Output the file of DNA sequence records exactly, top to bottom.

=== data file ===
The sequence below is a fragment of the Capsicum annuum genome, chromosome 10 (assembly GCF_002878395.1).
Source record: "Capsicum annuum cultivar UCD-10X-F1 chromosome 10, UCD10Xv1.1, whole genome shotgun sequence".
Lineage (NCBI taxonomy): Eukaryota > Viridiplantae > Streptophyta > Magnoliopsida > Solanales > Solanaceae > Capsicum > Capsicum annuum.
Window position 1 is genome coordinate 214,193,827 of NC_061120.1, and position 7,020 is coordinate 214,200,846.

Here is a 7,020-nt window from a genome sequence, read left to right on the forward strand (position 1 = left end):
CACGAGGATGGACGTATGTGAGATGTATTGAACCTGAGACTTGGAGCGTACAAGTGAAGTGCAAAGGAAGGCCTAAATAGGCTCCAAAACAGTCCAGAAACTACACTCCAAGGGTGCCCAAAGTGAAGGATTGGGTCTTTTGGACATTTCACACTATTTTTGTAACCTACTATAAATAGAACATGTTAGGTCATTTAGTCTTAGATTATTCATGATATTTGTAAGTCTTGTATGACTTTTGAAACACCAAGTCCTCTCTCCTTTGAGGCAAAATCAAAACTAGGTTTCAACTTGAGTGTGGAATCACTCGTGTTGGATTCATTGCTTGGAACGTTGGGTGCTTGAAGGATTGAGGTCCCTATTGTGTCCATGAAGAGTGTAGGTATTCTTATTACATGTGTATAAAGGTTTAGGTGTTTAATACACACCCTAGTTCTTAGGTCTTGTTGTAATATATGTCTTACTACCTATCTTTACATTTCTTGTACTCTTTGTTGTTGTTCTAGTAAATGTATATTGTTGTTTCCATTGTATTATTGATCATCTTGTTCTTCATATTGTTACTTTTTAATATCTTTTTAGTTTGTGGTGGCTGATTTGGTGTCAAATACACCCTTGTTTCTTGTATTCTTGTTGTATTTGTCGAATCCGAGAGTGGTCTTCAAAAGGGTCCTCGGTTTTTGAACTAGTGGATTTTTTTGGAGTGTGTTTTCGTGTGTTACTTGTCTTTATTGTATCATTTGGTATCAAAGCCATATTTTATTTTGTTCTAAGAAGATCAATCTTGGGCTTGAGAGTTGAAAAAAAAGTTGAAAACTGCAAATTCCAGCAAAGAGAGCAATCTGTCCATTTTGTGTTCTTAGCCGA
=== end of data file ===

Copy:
The sequence below is a fragment of the Capsicum annuum genome, chromosome 10 (assembly GCF_002878395.1).
Source record: "Capsicum annuum cultivar UCD-10X-F1 chromosome 10, UCD10Xv1.1, whole genome shotgun sequence".
Lineage (NCBI taxonomy): Eukaryota > Viridiplantae > Streptophyta > Magnoliopsida > Solanales > Solanaceae > Capsicum > Capsicum annuum.
Window position 1 is genome coordinate 214,193,827 of NC_061120.1, and position 7,020 is coordinate 214,200,846.

Here is a 7,020-nt window from a genome sequence, read left to right on the forward strand (position 1 = left end):
CACGAGGATGGACGTATGTGAGATGTATTGAACCTGAGACTTGGAGCGTACAAGTGAAGTGCAAAGGAAGGCCTAAATAGGCTCCAAAACAGTCCAGAAACTACACTCCAAGGGTGCCCAAAGTGAAGGATTGGGTCTTTTGGACATTTCACACTATTTTTGTAACCTACTATAAATAGAACATGTTAGGTCATTTAGTCTTAGATTATTCATGATATTTGTAAGTCTTGTATGACTTTTGAAACACCAAGTCCTCTCTCCTTTGAGGCAAAATCAAAACTAGGTTTCAACTTGAGTGTGGAATCACTCGTGTTGGATTCATTGCTTGGAACGTTGGGTGCTTGAAGGATTGAGGTCCCTATTGTGTCCATGAAGAGTGTAGGTATTCTTATTACATGTGTATAAAGGTTTAGGTGTTTAATACACACCCTAGTTCTTAGGTCTTGTTGTAATATATGTCTTACTACCTATCTTTACATTTCTTGTACTCTTTGTTGTTGTTCTAGTAAATGTATATTGTTGTTTCCATTGTATTATTGATCATCTTGTTCTTCATATTGTTACTTTTTAATATCTTTTTAGTTTGTGGTGGCTGATTTGGTGTCAAATACACCCTTGTTTCTTGTATTCTTGTTGTATTTGTCGAATCCGAGAGTGGTCTTCAAAAGGGTCCTCGGTTTTTGAACTAGTGGATTTTTTTGGAGTGTGTTTTCGTGTGTTACTTGTCTTTATTGTATCATTTGGTATCAAAGCCATATTTTATTTTGTTCTAAGAAGATCAATCTTGGGCTTGAGAGTTGAAAAAAAAGTTGAAAACTGCAAATTCCAGCAAAGAGAGCAATCTGTCCATTTTGTGTTCTTAGCCGA